Hi 90 / Lo 74
|Volume 71, Issue 149,
Tuesday, July 11, 2006
Life & Arts
'Wordplay' delves into eccentric hobby
by CHRISTIAN OCHOA
There are three things that every college student needs to survive: copious amounts of sleep, large quantities of Dr Pepper and a trusty crossword puzzle. These brain-busting problems really have only one purpose: a distraction from important matters. The geniuses in the new crossword puzzle documentary Worldplay show the world the edgy side of these black-and-white boxes.
With his soothing voice and knack for giving anyone's brain a workout, Will Shortz, crossword puzzle editor for The New York Times and "Puzzle Master" for National Public Radio's Weekend Edition, enters the screen and wins over the audience with his passion for the Sunday morning ritual of many Americans.
Shortz, who holds a Ph.D. in enigmatology, the study of puzzles, is one of few people whose life centers on concocting crossword puzzles and dealing with players who are frustrated over vague or tricky clues. The scene where Shortz reads the hate mail from vexed puzzle aficionados is one of the early out-loud laughs that the audience experiences throughout.
Similar to other nerd sport documentaries that have come out recently °™ Spellbound and A League of Ordinary Gentleman °™ the film shows the audience behind-the-scene theatrics and lets viewers enter into the world of the aficionados.
Wordplay ranges from the complexities of creating a crossword puzzle to interviews of celebrity crossword fans and ends with the nail-biting 28th annual American Crossword Puzzle Tournament.
Like other indie documentaries, Wordplay is engaging, filled with wit and dry humor. Director Patrick Creadon used a crossword-camera technique to have the camera move like a pair of eyes that pushed the audience to solve a crossword clue while enjoying the film. Creadon also flawlessly constructed scenes that showed tournament players at the apex of their nerdy humor. Right after Ellen Ripstein, the "Susan Lucci of crosswords," describes her former reign as crossword champion as a "nerdy thing, but neat," filmmakers cut to a shot of her amazing baton-twirling skills.
Creadon showcased an impressive selection of celebrities who are die-hard crossword fans: New York Yankees pitcher Mike Mussina and the Indigo Girls. The always colorful Jon Stewart, whose hilarious and yet aggressive tackling of a crossword puzzle included a Sharpie pen as his instrument of choice, brings hilarious one-liners throughout the movie, such as, "I am Times puzzle fan. I will, in a hotel, solve a USA Today, but I don't feel good about myself when I do it."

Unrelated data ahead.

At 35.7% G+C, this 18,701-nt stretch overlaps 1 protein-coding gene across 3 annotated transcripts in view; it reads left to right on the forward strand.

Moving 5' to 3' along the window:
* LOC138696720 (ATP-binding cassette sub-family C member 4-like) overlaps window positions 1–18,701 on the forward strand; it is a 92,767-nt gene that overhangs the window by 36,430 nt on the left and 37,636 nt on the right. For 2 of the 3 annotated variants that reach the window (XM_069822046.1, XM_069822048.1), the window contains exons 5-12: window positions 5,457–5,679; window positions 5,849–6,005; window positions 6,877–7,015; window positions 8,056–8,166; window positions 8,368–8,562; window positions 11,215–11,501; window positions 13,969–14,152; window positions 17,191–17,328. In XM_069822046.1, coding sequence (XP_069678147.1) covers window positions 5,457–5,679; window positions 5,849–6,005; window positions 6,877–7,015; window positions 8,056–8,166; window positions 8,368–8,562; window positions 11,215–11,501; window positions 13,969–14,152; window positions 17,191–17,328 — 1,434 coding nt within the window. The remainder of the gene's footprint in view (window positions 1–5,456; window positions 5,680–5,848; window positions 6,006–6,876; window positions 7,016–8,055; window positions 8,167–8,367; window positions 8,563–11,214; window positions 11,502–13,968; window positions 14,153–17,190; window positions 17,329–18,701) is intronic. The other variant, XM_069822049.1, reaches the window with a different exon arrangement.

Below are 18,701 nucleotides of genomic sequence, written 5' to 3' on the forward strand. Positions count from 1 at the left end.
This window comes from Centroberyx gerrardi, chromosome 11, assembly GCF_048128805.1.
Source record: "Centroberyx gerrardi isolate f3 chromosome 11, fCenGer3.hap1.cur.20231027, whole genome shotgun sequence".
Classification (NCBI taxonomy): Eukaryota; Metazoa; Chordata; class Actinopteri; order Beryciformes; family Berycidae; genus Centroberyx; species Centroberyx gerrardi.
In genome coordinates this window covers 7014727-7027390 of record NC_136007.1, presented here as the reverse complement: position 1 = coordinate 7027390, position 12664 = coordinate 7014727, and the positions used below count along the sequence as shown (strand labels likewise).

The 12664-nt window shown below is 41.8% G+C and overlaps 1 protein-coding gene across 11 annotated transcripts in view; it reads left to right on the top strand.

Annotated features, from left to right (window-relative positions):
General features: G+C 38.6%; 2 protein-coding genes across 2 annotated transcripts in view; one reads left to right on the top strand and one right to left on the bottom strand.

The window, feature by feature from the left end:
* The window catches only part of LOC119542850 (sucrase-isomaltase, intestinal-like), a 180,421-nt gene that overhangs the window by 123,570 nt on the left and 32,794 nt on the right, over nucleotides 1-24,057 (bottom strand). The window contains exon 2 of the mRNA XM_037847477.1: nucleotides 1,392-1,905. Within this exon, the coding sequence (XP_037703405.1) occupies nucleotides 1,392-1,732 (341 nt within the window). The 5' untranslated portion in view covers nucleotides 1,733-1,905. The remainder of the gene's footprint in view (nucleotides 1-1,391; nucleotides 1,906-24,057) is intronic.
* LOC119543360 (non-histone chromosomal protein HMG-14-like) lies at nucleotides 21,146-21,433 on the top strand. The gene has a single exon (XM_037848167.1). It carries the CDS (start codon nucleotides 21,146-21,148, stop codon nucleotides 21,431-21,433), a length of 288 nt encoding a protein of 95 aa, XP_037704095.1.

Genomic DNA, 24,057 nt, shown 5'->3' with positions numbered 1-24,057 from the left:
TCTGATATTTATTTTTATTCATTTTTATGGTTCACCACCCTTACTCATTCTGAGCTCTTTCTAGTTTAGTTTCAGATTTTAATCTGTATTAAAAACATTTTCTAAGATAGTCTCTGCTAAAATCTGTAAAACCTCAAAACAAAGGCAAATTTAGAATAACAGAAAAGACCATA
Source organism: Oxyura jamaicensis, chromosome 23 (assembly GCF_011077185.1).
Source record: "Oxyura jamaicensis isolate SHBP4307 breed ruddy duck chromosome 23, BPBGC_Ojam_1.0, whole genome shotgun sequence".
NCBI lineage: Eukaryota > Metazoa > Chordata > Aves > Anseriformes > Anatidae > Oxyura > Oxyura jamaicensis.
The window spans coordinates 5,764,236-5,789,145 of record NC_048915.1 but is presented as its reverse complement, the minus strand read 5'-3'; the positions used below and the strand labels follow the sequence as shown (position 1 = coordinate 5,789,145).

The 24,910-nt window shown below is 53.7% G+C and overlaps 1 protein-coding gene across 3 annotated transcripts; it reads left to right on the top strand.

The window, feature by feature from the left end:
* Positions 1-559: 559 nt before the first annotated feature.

You might be surprised to learn that President Bill Clinton solves crosswords with a pen, but then again, politicians are notorious for making decisions with no ability of turning back and correcting them.
After the film introduces the major crossword players who can tear apart a puzzle in two-minute sessions, Creadon takes the audience to the 28th Annual American Crossword Puzzle Tournament. The event is the Mecca for puzzlers from across the country where they gather for a weekend of competition and, just for kicks, a nerdy talent show filled with twirling batons and ties with black-and-white boxes.
Shortz and his fellow crossword cohorts serve as administrators and judges for the nation's top puzzle solvers.
The tension in the film is brought to the screen well with the various profiles of the top crossword solvers. And with any competition, drama fills the air until the very last match between the top three players.
Worldplay, which opened in Houston on June 30, is lively throughout and moves along quickly, which is probably why it's easy for the audience to pay attention.
Even though Wordplay is a strong movie within its own right, you can't ignore the fact that this docu-drama could be riding on the coattails of such hits as Spellbound and Akeelah and the Bee.
Da Vinci' code will still be solved, the X-men will
remain standing and you can count on Superman to return, but don't let
this obscure gem get away.
Verdict: It won't change your world, but you°Øll respect people who can solve crossword puzzles with pens and Sharpies.
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